Feeling the Pain

Are the benefits of Sarbanes-Oxley worth the cost?

Bob Ross used to love his job as controller of clothing and housewares retailer Urban Outfitters. Today, he says, “I have no passion for this at all. If something doesn’t change soon, I’ll have to throw in the towel.”

Ross says he now spends his days “documenting countless procedures and processes, which to most employees of this company are second nature.” Section 404 of the Sarbanes-Oxley Act, which requires companies to document their controls, cost his company at least a penny per share in 2004, he says, and turned his job into “a struggle to explain common sense.”

“I implore our lawmakers to repeal the internal-control requirements of 404,” wrote Ross in a recent, heartfelt comment letter sent to the Securities and Exchange Commission.

Wrong crowd, right address. If companies get any relief from 404, it will come not from Capitol Hill, but from the SEC.

Last month saw a veritable orgy of regulatory navel gazing—including an oversight hearing by Rep. Michael G. Oxley’s (R-Ohio) Financial Services Committee scheduled for April 21. But the main event was an SEC roundtable in which businesses vented their frustration with 404. (Ross, ironically, couldn’t make it, because he was putting in 18-hour days to prepare his company’s 10-K). Any changes to 404 rules that result will depend heavily on SEC chairman William H. Donaldson and, to a lesser extent, his counterpart at the Public Company Accounting Oversight Board (PCAOB), William McDonough.

Strong Supporters?

Chalk up this concentration of power in part to the government’s unified front just as the first big wave of 404 certifications began rolling in. The normally business-friendly White House has been noticeably silent on the issue. And Oxley and Sen. Paul Sarbanes (D-Md.) shut down any suggestion of legislative changes during a joint appearance at Georgetown University on March 10. “Most CFOs I talk to can quote [the act's] cost down to the dollar,” said Oxley. “Actually, they’ll quote it down to the dime.” But, he argued, that cost “is an investment in the strength of the United States capital markets.”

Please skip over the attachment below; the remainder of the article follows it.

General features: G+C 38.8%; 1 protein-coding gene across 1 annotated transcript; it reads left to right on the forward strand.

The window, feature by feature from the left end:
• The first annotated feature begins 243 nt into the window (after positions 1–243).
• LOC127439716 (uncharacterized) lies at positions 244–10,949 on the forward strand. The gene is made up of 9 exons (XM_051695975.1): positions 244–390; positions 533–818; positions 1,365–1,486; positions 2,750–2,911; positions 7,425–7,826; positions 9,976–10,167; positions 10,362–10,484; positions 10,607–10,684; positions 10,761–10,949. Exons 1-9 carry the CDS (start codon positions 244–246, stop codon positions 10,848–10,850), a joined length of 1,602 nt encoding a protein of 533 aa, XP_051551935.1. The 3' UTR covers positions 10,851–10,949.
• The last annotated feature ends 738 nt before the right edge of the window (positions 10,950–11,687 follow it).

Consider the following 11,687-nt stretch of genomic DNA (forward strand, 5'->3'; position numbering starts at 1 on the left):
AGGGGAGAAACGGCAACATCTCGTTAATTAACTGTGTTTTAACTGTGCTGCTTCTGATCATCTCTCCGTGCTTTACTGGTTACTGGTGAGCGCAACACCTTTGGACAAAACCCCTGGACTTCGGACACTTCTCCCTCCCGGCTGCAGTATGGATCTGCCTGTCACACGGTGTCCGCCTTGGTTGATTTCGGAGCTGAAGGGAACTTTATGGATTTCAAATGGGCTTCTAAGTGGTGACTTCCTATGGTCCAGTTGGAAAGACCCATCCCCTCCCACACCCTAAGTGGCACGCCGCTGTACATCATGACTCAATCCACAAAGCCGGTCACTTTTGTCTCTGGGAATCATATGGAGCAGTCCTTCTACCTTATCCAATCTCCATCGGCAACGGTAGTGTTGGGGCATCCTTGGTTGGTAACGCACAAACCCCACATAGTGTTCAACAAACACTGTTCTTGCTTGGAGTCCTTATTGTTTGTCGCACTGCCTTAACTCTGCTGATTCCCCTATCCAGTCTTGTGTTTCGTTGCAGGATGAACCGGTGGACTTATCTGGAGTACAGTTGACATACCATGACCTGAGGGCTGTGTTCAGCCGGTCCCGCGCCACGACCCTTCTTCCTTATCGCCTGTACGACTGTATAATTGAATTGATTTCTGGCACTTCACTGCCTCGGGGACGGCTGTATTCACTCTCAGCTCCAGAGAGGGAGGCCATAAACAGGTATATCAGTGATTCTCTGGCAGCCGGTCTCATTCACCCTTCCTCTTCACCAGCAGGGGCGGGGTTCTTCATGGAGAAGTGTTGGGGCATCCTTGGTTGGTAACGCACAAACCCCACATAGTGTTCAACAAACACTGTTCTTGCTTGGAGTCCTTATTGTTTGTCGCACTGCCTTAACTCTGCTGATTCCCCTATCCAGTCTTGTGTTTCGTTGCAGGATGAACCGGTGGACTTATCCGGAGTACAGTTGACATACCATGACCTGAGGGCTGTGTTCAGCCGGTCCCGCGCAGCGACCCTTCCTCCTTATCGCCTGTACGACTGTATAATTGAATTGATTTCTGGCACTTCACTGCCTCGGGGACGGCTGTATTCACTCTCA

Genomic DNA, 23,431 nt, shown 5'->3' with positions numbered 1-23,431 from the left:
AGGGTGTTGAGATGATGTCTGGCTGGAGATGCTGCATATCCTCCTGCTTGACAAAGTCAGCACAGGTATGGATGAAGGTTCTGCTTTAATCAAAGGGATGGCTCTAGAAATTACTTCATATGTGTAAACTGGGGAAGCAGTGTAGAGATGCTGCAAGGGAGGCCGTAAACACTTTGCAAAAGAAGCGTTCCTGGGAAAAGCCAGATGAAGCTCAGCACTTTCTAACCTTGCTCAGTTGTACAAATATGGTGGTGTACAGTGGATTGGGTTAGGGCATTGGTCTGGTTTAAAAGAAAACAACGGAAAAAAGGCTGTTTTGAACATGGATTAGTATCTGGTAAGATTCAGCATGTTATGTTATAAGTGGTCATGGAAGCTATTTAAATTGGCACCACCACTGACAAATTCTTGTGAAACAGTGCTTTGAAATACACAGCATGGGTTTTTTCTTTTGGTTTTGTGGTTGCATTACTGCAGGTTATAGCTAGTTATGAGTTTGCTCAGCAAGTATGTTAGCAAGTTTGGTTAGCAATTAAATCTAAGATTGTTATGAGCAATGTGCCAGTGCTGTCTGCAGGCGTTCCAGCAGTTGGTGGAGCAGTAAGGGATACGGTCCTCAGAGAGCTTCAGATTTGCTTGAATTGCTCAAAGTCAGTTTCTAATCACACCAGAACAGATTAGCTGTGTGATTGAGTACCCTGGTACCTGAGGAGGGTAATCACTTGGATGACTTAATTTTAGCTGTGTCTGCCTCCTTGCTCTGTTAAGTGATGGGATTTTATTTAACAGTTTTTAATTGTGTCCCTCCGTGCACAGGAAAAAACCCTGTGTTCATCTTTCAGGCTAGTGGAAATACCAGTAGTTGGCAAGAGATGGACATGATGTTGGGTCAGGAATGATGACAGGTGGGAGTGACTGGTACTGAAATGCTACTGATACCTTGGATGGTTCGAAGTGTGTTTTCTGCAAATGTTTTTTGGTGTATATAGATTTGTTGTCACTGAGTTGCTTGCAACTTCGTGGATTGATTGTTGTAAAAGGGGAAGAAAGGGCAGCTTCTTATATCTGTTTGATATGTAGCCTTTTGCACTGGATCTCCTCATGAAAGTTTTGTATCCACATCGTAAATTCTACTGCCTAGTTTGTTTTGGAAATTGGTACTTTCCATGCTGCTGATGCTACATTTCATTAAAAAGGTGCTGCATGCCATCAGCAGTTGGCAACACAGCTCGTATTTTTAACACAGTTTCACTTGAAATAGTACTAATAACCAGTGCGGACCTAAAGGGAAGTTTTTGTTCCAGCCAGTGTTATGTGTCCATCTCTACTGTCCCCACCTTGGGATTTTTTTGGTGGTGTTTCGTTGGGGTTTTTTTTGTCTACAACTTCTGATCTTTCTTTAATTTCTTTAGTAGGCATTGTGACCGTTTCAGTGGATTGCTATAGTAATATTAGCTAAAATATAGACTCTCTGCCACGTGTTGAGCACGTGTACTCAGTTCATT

“The voices calling for a rollback of portions of Sarbanes-Oxley, citing Section 404 as the poster child for overregulation, are shortsighted,” Donaldson wrote in a Wall Street Journal op-ed piece on March 29. On the facing page, Oxley himself also took issue with “the pro-business voices now loudly calling for rollback.”

But exactly whose voices are these? Certainly, Ross begged for a repeal of 404 in his comment letter (which, he says, was originally intended for his senator). And a survey released March 22 by executive search firm Christian & Timbers claims a third of 186 executives at Fortune 1,000 companies favor repeal of Sarbox.

Yet, in the week before Donaldson’s and Oxley’s comments appeared in the Journal, not a single major business or finance association contacted by CFO would admit to any legislative effort to repeal or even change the act. Quite the contrary, most were quick to describe themselves as strong supporters.


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